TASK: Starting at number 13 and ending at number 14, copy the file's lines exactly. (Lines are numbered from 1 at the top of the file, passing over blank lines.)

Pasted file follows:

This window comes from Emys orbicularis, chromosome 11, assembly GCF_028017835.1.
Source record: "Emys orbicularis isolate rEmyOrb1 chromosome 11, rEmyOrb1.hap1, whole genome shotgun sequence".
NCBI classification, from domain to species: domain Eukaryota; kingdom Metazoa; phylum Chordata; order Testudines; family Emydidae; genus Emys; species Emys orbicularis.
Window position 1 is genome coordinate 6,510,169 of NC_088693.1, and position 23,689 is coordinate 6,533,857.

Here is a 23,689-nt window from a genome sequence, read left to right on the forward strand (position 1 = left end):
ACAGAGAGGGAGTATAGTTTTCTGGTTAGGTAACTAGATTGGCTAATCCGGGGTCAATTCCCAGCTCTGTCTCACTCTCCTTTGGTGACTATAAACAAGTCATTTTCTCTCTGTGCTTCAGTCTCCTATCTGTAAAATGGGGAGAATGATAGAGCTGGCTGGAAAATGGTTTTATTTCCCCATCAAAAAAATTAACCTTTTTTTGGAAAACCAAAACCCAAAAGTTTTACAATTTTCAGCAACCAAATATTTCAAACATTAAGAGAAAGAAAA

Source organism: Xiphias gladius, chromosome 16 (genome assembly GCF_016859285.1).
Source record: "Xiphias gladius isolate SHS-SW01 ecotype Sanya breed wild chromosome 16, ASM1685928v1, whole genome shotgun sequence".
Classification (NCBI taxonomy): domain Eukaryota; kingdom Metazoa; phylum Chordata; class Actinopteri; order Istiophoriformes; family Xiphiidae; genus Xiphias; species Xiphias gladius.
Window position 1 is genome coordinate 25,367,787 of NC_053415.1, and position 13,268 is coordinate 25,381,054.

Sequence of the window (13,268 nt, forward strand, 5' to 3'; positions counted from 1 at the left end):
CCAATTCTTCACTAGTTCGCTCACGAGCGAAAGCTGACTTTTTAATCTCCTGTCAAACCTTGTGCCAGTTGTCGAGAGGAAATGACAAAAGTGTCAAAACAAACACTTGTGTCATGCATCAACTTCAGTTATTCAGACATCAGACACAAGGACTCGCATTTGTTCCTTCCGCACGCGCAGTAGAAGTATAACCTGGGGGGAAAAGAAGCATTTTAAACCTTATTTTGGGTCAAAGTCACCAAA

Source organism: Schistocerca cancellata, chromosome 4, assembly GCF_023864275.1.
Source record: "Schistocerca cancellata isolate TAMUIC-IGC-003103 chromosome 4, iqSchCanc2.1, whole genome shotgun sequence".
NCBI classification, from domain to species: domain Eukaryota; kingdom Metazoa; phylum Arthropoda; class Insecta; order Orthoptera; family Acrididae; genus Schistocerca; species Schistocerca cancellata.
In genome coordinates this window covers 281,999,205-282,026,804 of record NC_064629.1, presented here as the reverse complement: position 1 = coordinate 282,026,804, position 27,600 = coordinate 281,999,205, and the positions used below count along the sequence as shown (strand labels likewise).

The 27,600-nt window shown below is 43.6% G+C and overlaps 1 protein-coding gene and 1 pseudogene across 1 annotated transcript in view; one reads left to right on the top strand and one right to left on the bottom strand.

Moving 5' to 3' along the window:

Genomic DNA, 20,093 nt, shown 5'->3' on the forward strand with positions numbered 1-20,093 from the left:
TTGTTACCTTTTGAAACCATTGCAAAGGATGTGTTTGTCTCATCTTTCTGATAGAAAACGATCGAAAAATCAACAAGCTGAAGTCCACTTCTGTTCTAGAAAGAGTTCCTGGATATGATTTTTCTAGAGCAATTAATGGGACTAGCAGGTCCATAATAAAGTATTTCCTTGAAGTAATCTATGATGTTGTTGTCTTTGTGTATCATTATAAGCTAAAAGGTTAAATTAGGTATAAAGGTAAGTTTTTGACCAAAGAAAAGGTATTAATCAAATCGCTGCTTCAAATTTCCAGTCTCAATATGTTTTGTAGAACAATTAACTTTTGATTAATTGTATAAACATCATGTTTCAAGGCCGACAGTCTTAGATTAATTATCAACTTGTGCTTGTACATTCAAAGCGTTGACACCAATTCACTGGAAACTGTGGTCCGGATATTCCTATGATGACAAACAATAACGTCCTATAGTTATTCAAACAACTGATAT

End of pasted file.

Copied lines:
Source organism: Schistocerca cancellata, chromosome 4, assembly GCF_023864275.1.
Source record: "Schistocerca cancellata isolate TAMUIC-IGC-003103 chromosome 4, iqSchCanc2.1, whole genome shotgun sequence".